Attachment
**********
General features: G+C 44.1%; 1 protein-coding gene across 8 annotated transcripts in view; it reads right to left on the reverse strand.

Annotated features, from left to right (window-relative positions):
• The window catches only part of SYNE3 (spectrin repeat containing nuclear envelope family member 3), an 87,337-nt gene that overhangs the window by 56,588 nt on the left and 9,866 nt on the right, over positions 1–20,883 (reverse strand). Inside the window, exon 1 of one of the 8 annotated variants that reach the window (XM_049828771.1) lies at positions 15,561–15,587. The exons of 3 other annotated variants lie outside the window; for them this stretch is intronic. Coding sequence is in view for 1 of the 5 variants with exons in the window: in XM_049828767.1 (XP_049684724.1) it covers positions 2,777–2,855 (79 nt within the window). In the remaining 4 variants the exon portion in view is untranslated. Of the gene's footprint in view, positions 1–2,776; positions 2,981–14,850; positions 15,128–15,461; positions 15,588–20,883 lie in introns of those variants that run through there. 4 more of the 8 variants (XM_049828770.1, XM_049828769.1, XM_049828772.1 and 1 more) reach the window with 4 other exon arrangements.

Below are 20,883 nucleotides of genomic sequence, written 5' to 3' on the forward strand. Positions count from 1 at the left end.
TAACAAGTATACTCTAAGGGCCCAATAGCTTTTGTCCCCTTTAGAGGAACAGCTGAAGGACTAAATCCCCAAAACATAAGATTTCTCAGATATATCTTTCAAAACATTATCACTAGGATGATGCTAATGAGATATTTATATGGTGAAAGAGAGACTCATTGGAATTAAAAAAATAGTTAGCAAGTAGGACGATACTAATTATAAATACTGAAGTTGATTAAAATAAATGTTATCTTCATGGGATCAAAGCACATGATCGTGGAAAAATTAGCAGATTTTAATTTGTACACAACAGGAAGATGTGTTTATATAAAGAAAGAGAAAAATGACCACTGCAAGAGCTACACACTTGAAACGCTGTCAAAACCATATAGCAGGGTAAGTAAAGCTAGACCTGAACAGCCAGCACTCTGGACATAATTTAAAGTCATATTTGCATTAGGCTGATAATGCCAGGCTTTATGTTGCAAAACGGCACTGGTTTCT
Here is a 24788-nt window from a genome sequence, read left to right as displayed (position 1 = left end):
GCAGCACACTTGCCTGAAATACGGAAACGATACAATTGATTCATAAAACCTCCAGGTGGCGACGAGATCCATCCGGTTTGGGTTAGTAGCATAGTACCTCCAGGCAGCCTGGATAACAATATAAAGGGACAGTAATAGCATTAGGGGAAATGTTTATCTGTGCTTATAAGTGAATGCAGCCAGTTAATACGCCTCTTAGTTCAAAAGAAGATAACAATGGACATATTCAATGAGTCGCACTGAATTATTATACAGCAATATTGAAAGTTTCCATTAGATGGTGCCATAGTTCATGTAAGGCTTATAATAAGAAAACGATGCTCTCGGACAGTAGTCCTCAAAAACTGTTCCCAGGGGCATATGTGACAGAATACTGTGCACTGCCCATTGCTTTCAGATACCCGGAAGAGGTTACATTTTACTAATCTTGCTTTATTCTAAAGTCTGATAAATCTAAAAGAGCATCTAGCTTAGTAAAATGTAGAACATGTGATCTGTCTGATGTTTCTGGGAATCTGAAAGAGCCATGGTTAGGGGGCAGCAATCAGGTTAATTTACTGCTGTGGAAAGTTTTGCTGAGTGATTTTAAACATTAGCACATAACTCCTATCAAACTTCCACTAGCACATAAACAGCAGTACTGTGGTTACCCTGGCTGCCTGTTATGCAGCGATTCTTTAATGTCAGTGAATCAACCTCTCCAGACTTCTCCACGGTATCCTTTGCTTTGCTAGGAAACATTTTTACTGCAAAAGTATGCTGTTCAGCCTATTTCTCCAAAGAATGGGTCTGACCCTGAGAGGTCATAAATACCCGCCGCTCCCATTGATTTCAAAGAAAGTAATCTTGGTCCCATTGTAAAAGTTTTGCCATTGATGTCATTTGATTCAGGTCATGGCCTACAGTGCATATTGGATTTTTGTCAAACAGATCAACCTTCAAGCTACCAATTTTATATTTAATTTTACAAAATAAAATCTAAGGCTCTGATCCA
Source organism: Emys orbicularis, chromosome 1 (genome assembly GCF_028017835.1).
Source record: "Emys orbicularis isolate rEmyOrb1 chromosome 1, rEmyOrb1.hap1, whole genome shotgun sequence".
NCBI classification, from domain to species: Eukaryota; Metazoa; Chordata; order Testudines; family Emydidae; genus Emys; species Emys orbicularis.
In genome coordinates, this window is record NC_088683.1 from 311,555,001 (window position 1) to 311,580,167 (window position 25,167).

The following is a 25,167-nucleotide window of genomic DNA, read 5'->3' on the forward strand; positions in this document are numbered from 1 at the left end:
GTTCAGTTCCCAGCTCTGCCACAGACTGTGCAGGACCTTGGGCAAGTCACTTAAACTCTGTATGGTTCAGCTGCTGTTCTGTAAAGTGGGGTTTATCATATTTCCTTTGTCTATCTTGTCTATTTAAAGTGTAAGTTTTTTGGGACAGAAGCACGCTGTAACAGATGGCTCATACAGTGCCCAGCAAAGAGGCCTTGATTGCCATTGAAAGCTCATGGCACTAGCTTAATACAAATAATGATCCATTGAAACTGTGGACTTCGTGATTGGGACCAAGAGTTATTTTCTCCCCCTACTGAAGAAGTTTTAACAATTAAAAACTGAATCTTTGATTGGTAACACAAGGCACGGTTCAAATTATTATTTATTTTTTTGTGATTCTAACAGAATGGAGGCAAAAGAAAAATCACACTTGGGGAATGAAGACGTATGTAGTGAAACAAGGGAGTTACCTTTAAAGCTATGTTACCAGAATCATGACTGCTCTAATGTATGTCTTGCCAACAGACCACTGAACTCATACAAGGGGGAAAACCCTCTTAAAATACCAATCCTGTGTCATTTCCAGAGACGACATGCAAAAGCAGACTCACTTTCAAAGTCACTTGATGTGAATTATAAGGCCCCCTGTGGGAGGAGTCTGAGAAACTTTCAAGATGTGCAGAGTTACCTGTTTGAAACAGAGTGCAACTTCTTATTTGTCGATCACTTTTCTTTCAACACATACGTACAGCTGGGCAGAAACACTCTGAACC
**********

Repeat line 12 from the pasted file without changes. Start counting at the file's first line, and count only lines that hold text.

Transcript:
The following is a 25,167-nucleotide window of genomic DNA, read 5'->3' on the forward strand; positions in this document are numbered from 1 at the left end: